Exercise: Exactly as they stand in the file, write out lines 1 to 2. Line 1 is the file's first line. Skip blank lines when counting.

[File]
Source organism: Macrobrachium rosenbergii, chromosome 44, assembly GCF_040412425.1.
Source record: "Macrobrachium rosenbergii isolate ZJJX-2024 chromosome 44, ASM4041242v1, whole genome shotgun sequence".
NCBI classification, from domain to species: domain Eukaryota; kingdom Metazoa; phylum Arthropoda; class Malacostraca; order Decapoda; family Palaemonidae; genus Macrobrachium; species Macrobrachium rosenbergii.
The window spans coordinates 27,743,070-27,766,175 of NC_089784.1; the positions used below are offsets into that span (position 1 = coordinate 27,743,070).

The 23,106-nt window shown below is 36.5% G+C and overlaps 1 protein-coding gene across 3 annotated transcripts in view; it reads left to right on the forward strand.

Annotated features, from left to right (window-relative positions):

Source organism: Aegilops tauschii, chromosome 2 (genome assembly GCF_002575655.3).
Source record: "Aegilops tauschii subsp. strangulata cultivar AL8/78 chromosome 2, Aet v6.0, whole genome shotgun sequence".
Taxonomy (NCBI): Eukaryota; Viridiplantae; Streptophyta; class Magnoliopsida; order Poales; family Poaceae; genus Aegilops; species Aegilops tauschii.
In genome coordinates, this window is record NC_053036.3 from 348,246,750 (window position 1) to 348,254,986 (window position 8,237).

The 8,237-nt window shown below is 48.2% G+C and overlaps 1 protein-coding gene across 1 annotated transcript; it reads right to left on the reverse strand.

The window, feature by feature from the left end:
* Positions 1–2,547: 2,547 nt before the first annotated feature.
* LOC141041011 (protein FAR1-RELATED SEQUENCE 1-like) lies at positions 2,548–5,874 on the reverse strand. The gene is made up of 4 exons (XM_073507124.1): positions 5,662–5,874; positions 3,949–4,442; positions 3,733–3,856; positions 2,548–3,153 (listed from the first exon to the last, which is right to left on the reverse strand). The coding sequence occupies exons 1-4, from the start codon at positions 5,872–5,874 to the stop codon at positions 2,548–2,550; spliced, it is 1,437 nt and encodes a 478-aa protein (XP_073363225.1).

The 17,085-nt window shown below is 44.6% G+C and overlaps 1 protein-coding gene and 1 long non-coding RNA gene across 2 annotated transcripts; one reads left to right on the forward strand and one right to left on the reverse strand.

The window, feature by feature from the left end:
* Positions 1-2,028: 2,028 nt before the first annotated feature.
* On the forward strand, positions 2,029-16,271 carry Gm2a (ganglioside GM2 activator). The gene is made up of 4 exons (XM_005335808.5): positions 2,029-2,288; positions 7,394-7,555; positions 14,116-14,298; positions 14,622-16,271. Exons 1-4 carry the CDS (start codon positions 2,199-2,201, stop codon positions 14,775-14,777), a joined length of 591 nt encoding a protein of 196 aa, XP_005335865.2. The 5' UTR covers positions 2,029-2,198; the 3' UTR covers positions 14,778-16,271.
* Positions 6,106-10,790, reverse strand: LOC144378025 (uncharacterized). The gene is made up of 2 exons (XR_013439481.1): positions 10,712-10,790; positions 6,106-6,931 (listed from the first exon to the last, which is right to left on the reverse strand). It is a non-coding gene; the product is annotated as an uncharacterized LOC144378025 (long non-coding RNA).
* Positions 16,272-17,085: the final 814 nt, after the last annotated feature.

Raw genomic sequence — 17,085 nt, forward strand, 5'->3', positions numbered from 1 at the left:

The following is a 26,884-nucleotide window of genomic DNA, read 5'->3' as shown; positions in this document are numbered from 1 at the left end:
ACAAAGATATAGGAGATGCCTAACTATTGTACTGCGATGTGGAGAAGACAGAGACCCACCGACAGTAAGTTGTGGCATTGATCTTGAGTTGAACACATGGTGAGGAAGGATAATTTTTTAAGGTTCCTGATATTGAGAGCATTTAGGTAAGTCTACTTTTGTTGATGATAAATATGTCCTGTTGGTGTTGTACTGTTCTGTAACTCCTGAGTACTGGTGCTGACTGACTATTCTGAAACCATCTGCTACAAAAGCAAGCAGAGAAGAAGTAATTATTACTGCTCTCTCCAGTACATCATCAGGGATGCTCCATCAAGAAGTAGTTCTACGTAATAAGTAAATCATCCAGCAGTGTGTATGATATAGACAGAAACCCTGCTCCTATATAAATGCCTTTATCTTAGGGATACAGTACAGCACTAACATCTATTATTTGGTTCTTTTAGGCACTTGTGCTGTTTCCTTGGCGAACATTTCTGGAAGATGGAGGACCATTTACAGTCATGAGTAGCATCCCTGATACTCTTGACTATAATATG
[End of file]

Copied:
Source organism: Macrobrachium rosenbergii, chromosome 44, assembly GCF_040412425.1.
Source record: "Macrobrachium rosenbergii isolate ZJJX-2024 chromosome 44, ASM4041242v1, whole genome shotgun sequence".